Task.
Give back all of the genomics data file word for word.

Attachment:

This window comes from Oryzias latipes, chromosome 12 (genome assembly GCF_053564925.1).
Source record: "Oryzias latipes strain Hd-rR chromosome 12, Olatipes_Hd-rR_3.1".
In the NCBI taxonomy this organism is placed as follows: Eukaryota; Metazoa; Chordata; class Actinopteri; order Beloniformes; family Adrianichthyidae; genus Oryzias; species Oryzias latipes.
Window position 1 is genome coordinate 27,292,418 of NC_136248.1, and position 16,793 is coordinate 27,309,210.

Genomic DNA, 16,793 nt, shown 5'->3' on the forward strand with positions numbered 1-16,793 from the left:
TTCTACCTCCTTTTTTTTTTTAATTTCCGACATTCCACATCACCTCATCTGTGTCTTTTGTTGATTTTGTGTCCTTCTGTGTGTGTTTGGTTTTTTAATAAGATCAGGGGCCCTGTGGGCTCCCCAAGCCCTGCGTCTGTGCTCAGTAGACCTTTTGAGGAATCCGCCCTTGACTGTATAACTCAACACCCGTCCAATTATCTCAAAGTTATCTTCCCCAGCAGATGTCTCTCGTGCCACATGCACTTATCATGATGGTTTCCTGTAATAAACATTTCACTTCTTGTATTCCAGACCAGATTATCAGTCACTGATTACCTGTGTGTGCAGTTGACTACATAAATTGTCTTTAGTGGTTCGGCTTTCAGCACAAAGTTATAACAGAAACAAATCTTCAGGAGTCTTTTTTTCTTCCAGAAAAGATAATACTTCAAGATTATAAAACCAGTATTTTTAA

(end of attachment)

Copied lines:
This window comes from Oryzias latipes, chromosome 12 (genome assembly GCF_053564925.1).
Source record: "Oryzias latipes strain Hd-rR chromosome 12, Olatipes_Hd-rR_3.1".
In the NCBI taxonomy this organism is placed as follows: Eukaryota; Metazoa; Chordata; class Actinopteri; order Beloniformes; family Adrianichthyidae; genus Oryzias; species Oryzias latipes.
Window position 1 is genome coordinate 27,292,418 of NC_136248.1, and position 16,793 is coordinate 27,309,210.

Genomic DNA, 16,793 nt, shown 5'->3' on the forward strand with positions numbered 1-16,793 from the left:
TTCTACCTCCTTTTTTTTTTTAATTTCCGACATTCCACATCACCTCATCTGTGTCTTTTGTTGATTTTGTGTCCTTCTGTGTGTGTTTGGTTTTTTAATAAGATCAGGGGCCCTGTGGGCTCCCCAAGCCCTGCGTCTGTGCTCAGTAGACCTTTTGAGGAATCCGCCCTTGACTGTATAACTCAACACCCGTCCAATTATCTCAAAGTTATCTTCCCCAGCAGATGTCTCTCGTGCCACATGCACTTATCATGATGGTTTCCTGTAATAAACATTTCACTTCTTGTATTCCAGACCAGATTATCAGTCACTGATTACCTGTGTGTGCAGTTGACTACATAAATTGTCTTTAGTGGTTCGGCTTTCAGCACAAAGTTATAACAGAAACAAATCTTCAGGAGTCTTTTTTTCTTCCAGAAAAGATAATACTTCAAGATTATAAAACCAGTATTTTTAA